How to get a kid to take their meds

I am so lucky (and grateful) that Colin doesn't get sick often. 

However when he does, he's all man flu. 

This season it is the second time he is staying home from school. So next to him being completely miserable, my freedom is also being compromised. Not a good combination. To add insult to injury he refuses to take meds:

  • He hates cough syrup which is understandable because it's disgusting. So he'll spill it by accident or spit it out.
  • He doesn't want to swallow pills because he insists that
    a) they are not for children (even if the label says "kids" or "junior") and
    b) he will suffocate because they will get stuck in his windpipe.
In fall 2013 he suffered from Epstein Barr Virus and HAD to take a number of drugs, even though the fluffy polar bear pillow, Mommy's love and some peaceful sleep were helping a great deal.

What to do?

Like every boy he liked his vehicles. Firefighter trucks, airplanes, police cars. That's how I came up with the "immune police juice". 

I printed out a picture of a police car and a serious looking officer and told him, this juice was going to arrest his bad virus.

Also I purchased a syringe so I could push the syrup into his mouth, trying to avoid his tongue as well as possible.

He went along.

2016: Poor little guy. So pale.

This bottle's content has expired, but there was still so much left that I dared to still use it. It seemed to work fine. This is what he was looking like half an hour after his "shot":

We also had pancakes for dinner

Plus he was allowed to order some fruit juice. Vitamins and all!

On the very day we were supposed to fly to Johannesburg, South Africa last year he got the stomach flu. The bad kind. The kind that urges you to decide on which end you want to go first... Bad timing, too! I took him to the children's ER.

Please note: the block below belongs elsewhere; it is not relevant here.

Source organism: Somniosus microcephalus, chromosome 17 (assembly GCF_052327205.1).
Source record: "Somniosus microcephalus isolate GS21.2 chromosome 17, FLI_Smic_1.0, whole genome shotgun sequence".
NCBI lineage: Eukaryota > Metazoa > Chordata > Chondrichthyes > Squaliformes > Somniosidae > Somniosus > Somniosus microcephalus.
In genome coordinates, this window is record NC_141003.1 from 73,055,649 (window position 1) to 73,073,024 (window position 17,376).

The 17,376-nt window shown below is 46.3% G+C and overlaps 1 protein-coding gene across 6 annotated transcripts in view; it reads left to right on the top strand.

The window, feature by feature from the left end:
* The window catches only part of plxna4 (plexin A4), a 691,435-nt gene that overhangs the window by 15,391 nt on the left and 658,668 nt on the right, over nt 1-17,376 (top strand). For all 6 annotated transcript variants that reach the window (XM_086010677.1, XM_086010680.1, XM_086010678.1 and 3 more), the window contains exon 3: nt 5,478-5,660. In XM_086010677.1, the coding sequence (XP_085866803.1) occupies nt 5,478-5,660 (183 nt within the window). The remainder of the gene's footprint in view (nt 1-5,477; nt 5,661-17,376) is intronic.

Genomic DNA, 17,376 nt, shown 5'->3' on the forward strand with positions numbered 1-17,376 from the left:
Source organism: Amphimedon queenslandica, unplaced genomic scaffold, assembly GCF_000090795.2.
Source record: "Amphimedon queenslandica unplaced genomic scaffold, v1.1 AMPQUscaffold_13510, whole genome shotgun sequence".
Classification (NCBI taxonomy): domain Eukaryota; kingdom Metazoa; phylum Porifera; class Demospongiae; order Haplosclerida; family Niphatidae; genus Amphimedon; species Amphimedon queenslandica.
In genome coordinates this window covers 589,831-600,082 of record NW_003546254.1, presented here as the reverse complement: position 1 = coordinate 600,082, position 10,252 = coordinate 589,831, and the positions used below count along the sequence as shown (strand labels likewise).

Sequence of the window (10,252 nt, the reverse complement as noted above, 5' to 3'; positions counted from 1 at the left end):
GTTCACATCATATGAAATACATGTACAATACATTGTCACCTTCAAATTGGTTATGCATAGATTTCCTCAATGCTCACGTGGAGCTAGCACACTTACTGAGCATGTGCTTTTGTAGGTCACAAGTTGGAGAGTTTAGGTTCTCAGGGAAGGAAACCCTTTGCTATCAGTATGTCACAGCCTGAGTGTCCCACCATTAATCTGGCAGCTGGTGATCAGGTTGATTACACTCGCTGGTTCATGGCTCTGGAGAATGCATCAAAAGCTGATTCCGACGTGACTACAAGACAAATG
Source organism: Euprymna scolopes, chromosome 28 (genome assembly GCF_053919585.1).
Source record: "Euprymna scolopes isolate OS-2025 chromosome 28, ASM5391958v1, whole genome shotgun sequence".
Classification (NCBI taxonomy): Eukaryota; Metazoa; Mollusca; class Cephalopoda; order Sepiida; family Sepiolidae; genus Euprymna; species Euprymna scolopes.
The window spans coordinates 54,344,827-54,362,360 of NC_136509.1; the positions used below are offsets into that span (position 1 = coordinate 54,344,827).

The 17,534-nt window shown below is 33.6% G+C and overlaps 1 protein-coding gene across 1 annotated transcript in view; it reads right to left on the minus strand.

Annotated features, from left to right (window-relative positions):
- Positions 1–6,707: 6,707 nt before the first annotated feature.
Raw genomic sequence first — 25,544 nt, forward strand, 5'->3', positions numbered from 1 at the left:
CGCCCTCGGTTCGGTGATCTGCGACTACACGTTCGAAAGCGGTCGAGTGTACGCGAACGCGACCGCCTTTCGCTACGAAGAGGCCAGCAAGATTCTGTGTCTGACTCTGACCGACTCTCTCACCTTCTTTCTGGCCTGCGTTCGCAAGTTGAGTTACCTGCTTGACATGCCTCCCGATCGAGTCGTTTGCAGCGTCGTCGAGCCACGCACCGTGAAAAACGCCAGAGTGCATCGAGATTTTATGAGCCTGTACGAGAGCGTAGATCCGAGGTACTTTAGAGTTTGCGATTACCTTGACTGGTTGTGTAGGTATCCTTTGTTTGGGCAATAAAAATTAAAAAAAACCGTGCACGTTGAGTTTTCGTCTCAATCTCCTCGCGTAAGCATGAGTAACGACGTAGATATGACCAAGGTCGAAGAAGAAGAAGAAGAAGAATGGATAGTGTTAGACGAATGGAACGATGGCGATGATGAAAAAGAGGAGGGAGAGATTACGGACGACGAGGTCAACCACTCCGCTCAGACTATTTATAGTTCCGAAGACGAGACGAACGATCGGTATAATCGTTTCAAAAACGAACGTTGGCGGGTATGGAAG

They gave him a special power candy. For my own future reference, this is what it was called. It stopped the puking immediately.

He had to drink some sugar water and wait for 30 minutes.

When we arrived without messy incidents (thank you, understanding passengers that let us skip the bathroom line!!) we were facing the next challenge: we were all supposed to take malaria prophylaxis during 12 days. One tablet / day for adults. Three mini tablets for kids. 

He refused to take them.

The first day it took 90 minutes and a lot of sweet talking, being patient, understanding, supportive, blablabla. until he was done. At some point I lost it and yelled at him. That wasn't helpful either but allowed me to communicate my frustration.

The second day it was my husband's turn. He immediately went down the financial route and bribed the little guy. "I'll give you a Franc (almost equivalent to a U.S. Dollar) for each pill you take." 

The time it took to swallow the three pills went down to about 70 minutes. Colin was crying. It was awful.

I was seriously considering to cancel the Kruger Park. There are other parks where you can see elephants and lions.

Of course we had already booked the guides and accommodation, so this was no real option.

We tried to squish the tablets and drink it with some water. Apparently this drink was bitter, and Mr C didn't want to drink it. 

One morning hubby used the stopwatch to demonstrate how quickly one can swallow three tablets. He used Rice Krispies, and I think he was under ten seconds. "Now it's your turn" he challenged Colin. "Can you beat me?"

By the end of our vacation, C was down to 34 seconds.


He redeemed his hard earned money by purchasing a rugby ball!

PS: As soon as we were home, at breakfast time, he asked "so where are my pills? I've got to make me some money!"